“All journeys have secret destinations of which the traveler is unaware.” – Martin Buber
We awoke before six in the morning, and we were out of the hotel door just a bit after six. We took a tricycle to get to Sibulan port. Along the way, we saw the Claytown pottery shops, another attraction in Dumaguete. Albeit the stores were closed, you can see the crafts along the road. In about fifteen minutes, we reached Sibulan port.
We were headed to Oslob, a town where sightings of whale sharks (aka butanding) were made in the past couple of years. To get there, we needed to ride a ferry from Sibulan port to Brgy. Liloan in Cebu, then ride a tricycle from Brgy. Liloan to Oslob proper.
So, we did just that. The boat ride was short, about fifteen minutes. The tricycle ride felt a tad longer than that of the boat (though it’s roughly just fifteen minutes too).
The tricycle driver brought us to a resort, that also offers tours. 500 pesos per person was the flat rate if you plan on swimming with the whale sharks. If you plan to just sit on the boat, you only pay 300 pesos. I think the prices double if you are a foreigner. We also paid for the resort stay, which cost 70 per head.
We then changed into our swimsuits. Word of caution: you might want to wear something more conservative, since you’d have to walk along the highway (not the shore!) to get to the briefing area. There, someone will orient you about the do’s and don’t’s during your whale shark encounter. The most important things I remember was that we shouldn’t apply sunblock, and that we should be at least a few meters away from the butanding.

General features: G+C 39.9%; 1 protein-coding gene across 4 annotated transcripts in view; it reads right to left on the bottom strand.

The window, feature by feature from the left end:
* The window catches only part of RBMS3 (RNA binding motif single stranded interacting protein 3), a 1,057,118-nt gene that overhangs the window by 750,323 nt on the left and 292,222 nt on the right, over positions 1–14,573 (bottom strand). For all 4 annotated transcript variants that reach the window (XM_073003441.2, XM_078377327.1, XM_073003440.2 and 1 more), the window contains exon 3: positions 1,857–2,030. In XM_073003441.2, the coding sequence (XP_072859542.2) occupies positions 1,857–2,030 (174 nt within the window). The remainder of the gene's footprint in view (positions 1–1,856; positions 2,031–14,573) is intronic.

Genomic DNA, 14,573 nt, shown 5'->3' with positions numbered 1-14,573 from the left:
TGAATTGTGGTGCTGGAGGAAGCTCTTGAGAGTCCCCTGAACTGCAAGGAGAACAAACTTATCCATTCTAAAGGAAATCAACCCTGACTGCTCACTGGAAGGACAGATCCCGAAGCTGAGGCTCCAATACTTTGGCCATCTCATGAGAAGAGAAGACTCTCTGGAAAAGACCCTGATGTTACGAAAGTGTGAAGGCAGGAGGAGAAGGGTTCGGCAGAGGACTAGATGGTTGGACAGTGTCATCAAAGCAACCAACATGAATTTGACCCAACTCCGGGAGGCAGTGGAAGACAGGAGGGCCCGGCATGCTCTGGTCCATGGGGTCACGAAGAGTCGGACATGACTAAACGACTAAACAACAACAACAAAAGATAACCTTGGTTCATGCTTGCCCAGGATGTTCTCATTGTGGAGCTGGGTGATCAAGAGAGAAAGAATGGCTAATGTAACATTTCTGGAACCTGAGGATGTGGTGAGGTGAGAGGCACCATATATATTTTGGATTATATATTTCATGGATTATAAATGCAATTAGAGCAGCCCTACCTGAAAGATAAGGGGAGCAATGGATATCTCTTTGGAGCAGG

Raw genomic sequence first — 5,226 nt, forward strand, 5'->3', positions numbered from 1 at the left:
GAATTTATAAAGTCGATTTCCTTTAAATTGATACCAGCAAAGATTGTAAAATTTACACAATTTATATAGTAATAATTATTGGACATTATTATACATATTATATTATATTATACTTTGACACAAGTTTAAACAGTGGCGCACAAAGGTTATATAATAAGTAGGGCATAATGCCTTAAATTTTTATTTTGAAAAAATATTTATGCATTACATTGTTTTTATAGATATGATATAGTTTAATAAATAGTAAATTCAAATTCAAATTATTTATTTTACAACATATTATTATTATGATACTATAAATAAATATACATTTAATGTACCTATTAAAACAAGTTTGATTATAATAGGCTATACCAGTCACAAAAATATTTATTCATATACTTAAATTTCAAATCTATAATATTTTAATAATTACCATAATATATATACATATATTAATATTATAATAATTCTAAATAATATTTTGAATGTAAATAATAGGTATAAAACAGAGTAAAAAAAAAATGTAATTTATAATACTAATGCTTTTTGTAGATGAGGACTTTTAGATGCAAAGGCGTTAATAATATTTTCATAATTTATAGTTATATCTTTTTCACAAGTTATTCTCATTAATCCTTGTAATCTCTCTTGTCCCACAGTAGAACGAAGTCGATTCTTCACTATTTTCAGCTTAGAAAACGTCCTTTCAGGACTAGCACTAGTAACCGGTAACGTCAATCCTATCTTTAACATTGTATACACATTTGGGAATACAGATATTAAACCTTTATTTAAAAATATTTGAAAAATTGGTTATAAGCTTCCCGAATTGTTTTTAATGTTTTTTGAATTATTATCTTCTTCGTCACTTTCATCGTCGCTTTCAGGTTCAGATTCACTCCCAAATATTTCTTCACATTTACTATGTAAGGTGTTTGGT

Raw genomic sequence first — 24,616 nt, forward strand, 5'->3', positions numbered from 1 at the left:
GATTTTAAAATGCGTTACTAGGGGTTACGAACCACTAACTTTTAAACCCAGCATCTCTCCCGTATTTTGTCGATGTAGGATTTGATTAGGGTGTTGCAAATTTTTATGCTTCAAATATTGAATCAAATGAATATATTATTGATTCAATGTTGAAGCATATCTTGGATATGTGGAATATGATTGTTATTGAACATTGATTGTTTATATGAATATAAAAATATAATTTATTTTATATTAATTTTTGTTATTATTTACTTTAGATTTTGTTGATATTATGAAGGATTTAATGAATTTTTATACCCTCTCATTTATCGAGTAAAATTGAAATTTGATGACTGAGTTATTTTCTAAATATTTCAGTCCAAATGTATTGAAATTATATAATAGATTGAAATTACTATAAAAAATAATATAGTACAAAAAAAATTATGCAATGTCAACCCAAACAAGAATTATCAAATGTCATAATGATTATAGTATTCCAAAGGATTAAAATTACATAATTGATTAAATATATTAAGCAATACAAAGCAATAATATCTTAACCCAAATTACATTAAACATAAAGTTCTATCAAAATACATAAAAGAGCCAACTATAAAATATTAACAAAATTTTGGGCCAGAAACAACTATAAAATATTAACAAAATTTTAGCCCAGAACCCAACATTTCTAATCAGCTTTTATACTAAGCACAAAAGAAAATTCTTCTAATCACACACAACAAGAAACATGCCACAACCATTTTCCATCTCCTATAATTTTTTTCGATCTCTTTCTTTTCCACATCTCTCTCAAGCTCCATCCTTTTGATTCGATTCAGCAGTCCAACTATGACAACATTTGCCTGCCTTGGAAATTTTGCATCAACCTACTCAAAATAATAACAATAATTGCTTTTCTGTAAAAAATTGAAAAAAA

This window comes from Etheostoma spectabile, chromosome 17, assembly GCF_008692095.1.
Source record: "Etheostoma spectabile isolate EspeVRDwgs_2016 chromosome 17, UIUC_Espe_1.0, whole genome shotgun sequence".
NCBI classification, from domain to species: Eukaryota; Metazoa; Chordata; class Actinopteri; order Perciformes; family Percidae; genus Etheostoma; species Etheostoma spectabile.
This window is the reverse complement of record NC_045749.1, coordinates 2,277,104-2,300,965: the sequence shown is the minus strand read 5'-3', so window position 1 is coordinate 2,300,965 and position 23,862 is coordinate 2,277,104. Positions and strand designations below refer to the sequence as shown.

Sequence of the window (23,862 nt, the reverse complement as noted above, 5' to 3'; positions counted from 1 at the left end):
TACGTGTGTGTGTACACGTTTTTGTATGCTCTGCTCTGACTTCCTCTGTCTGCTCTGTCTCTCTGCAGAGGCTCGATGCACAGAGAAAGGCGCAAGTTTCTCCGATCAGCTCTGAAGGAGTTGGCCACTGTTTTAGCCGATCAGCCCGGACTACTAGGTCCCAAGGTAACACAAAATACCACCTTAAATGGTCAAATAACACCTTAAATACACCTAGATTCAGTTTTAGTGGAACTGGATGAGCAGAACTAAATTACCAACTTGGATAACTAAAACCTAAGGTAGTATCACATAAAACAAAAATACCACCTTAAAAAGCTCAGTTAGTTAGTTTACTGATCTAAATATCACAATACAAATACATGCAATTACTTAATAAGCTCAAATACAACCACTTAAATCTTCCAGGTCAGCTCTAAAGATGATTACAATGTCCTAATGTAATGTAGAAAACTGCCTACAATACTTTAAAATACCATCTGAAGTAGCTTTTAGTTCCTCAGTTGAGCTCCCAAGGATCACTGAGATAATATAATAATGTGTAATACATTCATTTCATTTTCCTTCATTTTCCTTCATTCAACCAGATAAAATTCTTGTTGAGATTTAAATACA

Soon, we were off to swim with the whale sharks! We boarded a paddle boat to bring us to the area, then we put our snorkels on, and removed our life vests, and jumped into the water!
Here and there were these friendly creatures! There was nothing else to feel except awe, given their good nature despite the seemingly scary exterior.
At first, I was hesitant to let go of my hold on the boat. After all, we were at the open sea. Yet, I wanted to take a closer look at the butanding. Sure enough, I did just that and swam with these gentle giants. However, when I saw one of them gulp such big amount of water, my terror made me swim hastily back to the boat.
This meet and greet lasted for just about 45 minutes. We’ve been lucky with our generous boat men – the encounter should only last half an hour. In the end, we all had fun! It was another great adventure 🙂
Before I end this post, here are a few tips:
1. Go there on a weekday, and be there early. There are fewer people, so there’s more time for you and the whale shark.
2. Bring your own snorkel. Sure, it’s bulky, but if you have one, bring it. The ones they lend are crappy, and you’d want the best snorkel to make the most out of your adventure.
3. Wear a rashguard, or some conservative swimming attire. One, it’s to embarrassing to walk along the streets in skimpy clothing. Two, it’s not allowed to wear sunblock, so it’s best to protect your skin.
4. Make sure to bring an underwater camera! Capture those memories – it’s nice to look at them afterwards!
|Oslob Sightseeing Expenses (group of 5)||PHP|
|Tricycle to Sibulan Port||100|
|Pumpboat to Brgy. Liloan||225|
|Tricycle to Oslob (round trip)||500|
|Snorkeling with the Whale Shark||2500|
|Tumalog Waterfall entrance**||100|
|Ferry to Sibulan Port||310|
|Tricycle to Dumaguete||120|
|Cost per Head||1241|
*Our food expenses are excluded here, as I believe that individual preferences vary greatly when it comes to this.
**Will talk about this on my next post.
More nature tripping in Oslob soon. Happy travels!:-)